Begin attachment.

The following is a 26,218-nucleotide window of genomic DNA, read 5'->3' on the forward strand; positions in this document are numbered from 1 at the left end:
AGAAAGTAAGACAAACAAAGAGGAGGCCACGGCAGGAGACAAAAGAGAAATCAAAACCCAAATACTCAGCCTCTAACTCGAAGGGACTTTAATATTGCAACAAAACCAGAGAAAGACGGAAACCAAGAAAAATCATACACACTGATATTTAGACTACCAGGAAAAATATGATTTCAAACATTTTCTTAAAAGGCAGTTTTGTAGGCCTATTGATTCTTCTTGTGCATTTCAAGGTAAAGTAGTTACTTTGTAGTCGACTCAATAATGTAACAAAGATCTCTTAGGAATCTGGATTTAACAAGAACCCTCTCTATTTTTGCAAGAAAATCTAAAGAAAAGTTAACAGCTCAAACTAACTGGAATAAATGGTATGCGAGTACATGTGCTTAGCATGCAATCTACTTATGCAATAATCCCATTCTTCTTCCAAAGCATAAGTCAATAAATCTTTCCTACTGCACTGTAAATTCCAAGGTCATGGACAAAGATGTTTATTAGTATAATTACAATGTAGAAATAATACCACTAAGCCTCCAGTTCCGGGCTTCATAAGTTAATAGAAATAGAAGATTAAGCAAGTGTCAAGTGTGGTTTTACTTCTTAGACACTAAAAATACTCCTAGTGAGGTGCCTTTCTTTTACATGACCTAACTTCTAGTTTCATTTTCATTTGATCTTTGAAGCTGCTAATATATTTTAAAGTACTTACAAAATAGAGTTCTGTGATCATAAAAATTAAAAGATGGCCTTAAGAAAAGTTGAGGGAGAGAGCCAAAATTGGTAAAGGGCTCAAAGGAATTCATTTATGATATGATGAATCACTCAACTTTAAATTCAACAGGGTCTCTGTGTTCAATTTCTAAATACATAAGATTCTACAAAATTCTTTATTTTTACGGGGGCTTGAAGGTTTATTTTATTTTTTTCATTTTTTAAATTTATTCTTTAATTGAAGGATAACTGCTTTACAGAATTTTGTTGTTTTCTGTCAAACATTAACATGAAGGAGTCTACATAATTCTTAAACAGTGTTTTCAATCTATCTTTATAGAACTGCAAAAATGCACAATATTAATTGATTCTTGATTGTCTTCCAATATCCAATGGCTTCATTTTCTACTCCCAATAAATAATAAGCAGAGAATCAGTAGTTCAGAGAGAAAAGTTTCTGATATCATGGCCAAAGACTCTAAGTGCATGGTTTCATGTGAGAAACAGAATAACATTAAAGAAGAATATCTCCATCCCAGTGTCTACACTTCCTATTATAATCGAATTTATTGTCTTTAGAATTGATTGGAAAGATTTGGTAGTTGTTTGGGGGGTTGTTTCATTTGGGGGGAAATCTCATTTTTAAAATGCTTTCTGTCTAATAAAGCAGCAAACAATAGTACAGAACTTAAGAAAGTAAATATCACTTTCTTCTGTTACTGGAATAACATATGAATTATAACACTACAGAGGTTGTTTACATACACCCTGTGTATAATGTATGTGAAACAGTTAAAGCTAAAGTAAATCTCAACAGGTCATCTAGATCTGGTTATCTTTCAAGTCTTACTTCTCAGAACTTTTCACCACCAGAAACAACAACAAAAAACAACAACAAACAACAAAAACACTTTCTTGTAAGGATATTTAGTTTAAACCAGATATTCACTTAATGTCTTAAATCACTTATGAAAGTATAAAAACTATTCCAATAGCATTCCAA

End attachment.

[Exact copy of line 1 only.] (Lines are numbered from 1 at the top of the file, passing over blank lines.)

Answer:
The following is a 26,218-nucleotide window of genomic DNA, read 5'->3' on the forward strand; positions in this document are numbered from 1 at the left end: